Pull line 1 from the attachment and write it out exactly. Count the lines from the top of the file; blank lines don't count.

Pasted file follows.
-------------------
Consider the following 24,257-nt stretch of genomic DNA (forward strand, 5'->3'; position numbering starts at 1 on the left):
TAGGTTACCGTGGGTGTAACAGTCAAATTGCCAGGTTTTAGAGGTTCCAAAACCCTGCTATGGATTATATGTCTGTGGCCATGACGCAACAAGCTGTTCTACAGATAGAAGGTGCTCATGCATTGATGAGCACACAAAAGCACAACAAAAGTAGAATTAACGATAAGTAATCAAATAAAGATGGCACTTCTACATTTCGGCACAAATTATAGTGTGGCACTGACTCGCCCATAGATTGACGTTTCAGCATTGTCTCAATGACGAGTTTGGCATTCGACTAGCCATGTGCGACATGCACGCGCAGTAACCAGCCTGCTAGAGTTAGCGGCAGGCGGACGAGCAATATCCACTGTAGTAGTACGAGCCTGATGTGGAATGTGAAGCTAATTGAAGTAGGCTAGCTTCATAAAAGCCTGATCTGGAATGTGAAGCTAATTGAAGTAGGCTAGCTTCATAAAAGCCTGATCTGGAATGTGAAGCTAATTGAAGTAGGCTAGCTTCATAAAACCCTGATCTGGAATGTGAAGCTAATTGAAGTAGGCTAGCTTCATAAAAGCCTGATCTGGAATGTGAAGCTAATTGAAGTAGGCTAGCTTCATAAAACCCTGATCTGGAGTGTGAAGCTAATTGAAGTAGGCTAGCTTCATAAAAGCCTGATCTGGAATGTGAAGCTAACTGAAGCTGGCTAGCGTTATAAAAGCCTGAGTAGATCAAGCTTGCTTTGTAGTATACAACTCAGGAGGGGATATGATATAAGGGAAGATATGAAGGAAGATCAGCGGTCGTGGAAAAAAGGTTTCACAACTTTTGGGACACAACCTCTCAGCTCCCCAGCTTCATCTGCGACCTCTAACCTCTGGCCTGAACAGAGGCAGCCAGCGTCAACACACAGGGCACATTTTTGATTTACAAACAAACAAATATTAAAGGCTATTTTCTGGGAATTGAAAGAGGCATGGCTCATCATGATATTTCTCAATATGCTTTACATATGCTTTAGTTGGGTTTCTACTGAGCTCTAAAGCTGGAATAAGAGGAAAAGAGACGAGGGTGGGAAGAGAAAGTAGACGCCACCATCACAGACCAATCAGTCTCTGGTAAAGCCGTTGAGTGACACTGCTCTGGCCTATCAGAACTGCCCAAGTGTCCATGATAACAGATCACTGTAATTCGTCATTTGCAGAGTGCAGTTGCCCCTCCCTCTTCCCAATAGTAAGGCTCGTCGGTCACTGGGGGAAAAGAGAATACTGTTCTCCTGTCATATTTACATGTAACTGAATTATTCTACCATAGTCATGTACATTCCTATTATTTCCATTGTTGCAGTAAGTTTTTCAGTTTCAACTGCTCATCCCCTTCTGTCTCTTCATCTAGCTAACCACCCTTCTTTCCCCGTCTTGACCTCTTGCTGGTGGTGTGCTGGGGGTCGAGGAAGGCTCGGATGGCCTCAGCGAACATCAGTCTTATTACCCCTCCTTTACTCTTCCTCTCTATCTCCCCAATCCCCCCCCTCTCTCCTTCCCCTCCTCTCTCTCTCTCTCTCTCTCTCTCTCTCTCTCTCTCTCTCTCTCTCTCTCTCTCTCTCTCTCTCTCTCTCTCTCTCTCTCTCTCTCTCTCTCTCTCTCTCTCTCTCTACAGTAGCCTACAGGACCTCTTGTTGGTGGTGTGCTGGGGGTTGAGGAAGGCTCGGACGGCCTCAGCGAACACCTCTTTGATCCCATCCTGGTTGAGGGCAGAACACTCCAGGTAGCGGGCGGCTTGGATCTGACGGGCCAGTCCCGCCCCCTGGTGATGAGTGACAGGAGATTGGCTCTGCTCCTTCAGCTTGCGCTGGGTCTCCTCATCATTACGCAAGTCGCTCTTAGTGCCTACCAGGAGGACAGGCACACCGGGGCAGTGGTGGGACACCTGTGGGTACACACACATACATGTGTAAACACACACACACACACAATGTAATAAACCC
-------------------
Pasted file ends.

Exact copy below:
Consider the following 24,257-nt stretch of genomic DNA (forward strand, 5'->3'; position numbering starts at 1 on the left):